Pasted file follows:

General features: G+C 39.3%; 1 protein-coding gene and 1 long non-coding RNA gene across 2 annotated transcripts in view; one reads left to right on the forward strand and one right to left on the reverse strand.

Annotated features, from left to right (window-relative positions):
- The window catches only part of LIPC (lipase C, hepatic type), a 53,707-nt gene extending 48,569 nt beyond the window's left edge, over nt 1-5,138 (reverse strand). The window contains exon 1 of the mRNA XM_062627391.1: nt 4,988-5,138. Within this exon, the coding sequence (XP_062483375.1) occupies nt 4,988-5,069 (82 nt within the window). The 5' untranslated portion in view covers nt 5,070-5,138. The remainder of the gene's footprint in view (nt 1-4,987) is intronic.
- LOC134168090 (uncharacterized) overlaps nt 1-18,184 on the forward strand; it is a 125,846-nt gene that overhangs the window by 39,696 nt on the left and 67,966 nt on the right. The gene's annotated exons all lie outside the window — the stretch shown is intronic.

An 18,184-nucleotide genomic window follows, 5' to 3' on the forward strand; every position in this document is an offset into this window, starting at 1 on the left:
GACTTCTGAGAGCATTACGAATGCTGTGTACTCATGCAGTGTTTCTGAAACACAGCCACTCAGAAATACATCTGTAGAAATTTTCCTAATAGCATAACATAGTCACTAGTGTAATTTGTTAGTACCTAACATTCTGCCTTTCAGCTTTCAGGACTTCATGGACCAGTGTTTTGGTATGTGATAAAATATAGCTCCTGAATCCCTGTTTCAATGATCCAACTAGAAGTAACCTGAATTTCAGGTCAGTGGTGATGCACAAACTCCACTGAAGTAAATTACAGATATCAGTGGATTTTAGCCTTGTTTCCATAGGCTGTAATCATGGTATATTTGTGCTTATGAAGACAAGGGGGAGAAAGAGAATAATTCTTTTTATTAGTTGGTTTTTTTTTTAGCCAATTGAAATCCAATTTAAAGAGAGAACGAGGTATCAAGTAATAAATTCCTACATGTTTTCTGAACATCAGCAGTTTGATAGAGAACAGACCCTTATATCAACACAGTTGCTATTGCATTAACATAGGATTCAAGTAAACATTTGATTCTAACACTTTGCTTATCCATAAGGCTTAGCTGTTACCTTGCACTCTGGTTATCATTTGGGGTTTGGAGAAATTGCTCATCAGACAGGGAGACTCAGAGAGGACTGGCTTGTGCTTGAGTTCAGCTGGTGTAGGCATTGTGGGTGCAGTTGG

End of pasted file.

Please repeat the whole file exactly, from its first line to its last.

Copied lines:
General features: G+C 39.3%; 1 protein-coding gene and 1 long non-coding RNA gene across 2 annotated transcripts in view; one reads left to right on the forward strand and one right to left on the reverse strand.

Annotated features, from left to right (window-relative positions):
- The window catches only part of LIPC (lipase C, hepatic type), a 53,707-nt gene extending 48,569 nt beyond the window's left edge, over nt 1-5,138 (reverse strand). The window contains exon 1 of the mRNA XM_062627391.1: nt 4,988-5,138. Within this exon, the coding sequence (XP_062483375.1) occupies nt 4,988-5,069 (82 nt within the window). The 5' untranslated portion in view covers nt 5,070-5,138. The remainder of the gene's footprint in view (nt 1-4,987) is intronic.
- LOC134168090 (uncharacterized) overlaps nt 1-18,184 on the forward strand; it is a 125,846-nt gene that overhangs the window by 39,696 nt on the left and 67,966 nt on the right. The gene's annotated exons all lie outside the window — the stretch shown is intronic.

An 18,184-nucleotide genomic window follows, 5' to 3' on the forward strand; every position in this document is an offset into this window, starting at 1 on the left:
GACTTCTGAGAGCATTACGAATGCTGTGTACTCATGCAGTGTTTCTGAAACACAGCCACTCAGAAATACATCTGTAGAAATTTTCCTAATAGCATAACATAGTCACTAGTGTAATTTGTTAGTACCTAACATTCTGCCTTTCAGCTTTCAGGACTTCATGGACCAGTGTTTTGGTATGTGATAAAATATAGCTCCTGAATCCCTGTTTCAATGATCCAACTAGAAGTAACCTGAATTTCAGGTCAGTGGTGATGCACAAACTCCACTGAAGTAAATTACAGATATCAGTGGATTTTAGCCTTGTTTCCATAGGCTGTAATCATGGTATATTTGTGCTTATGAAGACAAGGGGGAGAAAGAGAATAATTCTTTTTATTAGTTGGTTTTTTTTTTAGCCAATTGAAATCCAATTTAAAGAGAGAACGAGGTATCAAGTAATAAATTCCTACATGTTTTCTGAACATCAGCAGTTTGATAGAGAACAGACCCTTATATCAACACAGTTGCTATTGCATTAACATAGGATTCAAGTAAACATTTGATTCTAACACTTTGCTTATCCATAAGGCTTAGCTGTTACCTTGCACTCTGGTTATCATTTGGGGTTTGGAGAAATTGCTCATCAGACAGGGAGACTCAGAGAGGACTGGCTTGTGCTTGAGTTCAGCTGGTGTAGGCATTGTGGGTGCAGTTGG